Merck consumer guide gets 21st-century treatment
Nearly 115 years since the first edition of The Merck Manual was published, Merck recently announced that the consumer edition of the series, The Merck Manual Go-To Home Guide for Symptoms, would get the 21st-century treatment with a mobile app release on iOS and Android mobile platforms.
“People are getting more comfortable turning to their handheld devices for information,” The Merck Manual's editor-in-chief, Dr. Robert Porter, told MM&M of the decision to go mobile. “We believe this is a better choice than the alternative [way to get health information] online—by conducting a search, and then having to figure out if the content can be trusted—that if we have an app, that people will use it whenever they want to look.”
And the reliability of information, Dr. Porter says, is where he says this app stands out amongst the overwhelming amount of healthcare information available online and on smartphones. “We use external medical specialists to author the content—we have about 400 people throughout the English-speaking world who are experts in each topic, and they each go through an additional peer review with another specialist,” he said.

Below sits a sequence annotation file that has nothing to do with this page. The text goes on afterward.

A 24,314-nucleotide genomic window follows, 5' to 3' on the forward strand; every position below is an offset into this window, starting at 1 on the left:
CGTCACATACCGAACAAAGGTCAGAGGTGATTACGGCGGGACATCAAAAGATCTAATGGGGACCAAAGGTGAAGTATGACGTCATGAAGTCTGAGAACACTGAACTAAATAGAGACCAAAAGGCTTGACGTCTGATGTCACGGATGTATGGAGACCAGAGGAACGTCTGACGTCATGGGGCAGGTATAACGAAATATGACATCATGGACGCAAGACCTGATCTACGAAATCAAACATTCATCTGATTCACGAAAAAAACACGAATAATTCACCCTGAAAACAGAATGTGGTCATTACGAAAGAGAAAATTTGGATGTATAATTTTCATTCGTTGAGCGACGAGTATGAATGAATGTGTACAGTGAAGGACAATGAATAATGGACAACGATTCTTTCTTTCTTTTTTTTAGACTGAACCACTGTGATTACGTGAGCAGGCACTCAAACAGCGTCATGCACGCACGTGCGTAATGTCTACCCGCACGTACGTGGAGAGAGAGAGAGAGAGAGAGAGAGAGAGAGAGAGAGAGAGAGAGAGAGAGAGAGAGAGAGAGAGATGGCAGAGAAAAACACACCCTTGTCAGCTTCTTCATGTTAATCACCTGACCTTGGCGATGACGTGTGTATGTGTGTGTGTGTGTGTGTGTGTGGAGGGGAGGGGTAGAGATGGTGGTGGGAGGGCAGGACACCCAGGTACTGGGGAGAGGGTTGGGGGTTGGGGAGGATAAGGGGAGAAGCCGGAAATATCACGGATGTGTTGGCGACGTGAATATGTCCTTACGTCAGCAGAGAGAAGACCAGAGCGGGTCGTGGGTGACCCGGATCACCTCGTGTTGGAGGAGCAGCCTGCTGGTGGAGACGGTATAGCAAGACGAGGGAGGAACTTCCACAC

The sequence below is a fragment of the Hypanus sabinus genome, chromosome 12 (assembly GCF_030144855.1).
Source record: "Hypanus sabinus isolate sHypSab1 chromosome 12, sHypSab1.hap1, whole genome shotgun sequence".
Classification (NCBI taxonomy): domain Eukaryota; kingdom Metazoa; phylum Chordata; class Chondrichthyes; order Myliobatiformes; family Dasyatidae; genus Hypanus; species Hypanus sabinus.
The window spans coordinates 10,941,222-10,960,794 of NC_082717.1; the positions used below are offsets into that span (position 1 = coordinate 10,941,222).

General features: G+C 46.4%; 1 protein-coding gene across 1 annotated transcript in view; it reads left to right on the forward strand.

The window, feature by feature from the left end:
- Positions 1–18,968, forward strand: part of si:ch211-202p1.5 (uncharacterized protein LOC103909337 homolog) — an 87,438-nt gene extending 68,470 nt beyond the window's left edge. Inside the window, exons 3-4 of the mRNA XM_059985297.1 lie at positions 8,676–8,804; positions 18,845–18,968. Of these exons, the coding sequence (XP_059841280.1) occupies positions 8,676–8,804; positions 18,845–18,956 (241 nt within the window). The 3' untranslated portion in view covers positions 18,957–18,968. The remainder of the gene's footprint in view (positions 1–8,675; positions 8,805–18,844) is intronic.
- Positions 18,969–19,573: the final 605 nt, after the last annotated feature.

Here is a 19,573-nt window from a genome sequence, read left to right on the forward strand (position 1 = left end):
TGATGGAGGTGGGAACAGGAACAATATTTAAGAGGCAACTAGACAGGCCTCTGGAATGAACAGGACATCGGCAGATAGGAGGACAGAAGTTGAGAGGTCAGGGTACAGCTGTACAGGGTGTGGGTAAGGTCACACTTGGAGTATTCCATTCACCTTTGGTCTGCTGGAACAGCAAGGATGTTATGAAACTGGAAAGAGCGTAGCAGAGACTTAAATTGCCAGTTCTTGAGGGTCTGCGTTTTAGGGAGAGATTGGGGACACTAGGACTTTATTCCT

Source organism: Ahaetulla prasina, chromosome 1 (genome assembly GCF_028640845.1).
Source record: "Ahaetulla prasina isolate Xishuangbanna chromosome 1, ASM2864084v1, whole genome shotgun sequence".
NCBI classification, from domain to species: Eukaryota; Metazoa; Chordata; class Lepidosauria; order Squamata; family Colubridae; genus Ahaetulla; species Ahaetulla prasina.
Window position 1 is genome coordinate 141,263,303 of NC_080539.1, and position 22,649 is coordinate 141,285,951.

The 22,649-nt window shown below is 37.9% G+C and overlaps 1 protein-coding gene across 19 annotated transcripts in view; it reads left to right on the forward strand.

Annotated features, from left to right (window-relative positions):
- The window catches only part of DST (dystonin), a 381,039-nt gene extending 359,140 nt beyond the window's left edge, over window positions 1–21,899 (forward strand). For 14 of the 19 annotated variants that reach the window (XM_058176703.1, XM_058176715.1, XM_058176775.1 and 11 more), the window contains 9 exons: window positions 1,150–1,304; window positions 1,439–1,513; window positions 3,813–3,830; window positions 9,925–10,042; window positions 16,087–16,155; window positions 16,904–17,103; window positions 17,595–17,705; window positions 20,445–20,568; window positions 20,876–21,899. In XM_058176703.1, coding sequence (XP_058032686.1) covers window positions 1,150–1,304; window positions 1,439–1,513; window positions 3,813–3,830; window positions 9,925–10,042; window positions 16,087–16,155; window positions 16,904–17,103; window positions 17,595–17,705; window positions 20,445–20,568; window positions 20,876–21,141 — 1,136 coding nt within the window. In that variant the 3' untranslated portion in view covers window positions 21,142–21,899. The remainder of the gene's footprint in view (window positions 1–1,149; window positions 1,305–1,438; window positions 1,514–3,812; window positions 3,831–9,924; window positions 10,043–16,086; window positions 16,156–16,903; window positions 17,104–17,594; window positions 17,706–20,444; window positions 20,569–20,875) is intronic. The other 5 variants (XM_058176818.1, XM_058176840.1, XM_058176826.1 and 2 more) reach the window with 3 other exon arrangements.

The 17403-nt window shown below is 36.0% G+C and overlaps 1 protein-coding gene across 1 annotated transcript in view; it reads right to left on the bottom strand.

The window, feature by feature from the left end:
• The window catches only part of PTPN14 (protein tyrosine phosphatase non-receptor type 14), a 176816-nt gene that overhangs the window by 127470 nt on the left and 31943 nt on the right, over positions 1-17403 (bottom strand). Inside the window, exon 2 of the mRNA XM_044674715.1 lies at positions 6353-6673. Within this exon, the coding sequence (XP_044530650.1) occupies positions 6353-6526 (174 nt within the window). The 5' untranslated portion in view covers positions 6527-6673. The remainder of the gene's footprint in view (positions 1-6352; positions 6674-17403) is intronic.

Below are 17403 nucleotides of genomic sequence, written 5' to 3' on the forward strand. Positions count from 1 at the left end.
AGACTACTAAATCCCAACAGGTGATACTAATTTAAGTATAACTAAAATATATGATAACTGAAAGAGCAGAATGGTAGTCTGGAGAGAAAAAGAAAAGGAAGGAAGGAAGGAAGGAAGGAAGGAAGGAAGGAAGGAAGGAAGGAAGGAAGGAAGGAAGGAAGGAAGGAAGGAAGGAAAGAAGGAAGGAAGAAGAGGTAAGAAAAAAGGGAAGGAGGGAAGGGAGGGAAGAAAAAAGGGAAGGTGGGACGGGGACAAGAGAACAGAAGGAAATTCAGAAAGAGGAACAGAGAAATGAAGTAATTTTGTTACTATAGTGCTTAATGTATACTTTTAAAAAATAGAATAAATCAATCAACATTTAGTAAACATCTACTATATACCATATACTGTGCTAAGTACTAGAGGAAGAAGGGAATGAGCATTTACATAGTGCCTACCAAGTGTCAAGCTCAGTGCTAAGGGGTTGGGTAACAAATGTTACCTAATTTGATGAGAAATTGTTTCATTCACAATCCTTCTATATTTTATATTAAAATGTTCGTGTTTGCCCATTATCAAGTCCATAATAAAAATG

The app, which will run you $4.99 as a one-time purchase, boasts information for more than 100 symptoms and their causes.
The original print guide of The Merck Manual Go-To Home Guide for Symptoms, which was introduced in 2013, is meant to serve as a first line of questioning. The manual specifically uses language with a layperson in mind to help them decide whether their discomfort is normal—or whether it may signal a more severe condition that should be evaluated by a physician.
“Access to reliable guidance immediately delivered through a mobile device can often put the user at ease,” Dr. Porter affirmed.
As with the rest of the series, the app is free of any promotional or marketing claims, or any claim at all regarding Merck's products. The Manual is produced in a completely separate division of Merck, and no one other than Dr. Porter and his deputy chief reviews the final material in any way, he said, in an effort to preserve the guide's editorial integrity.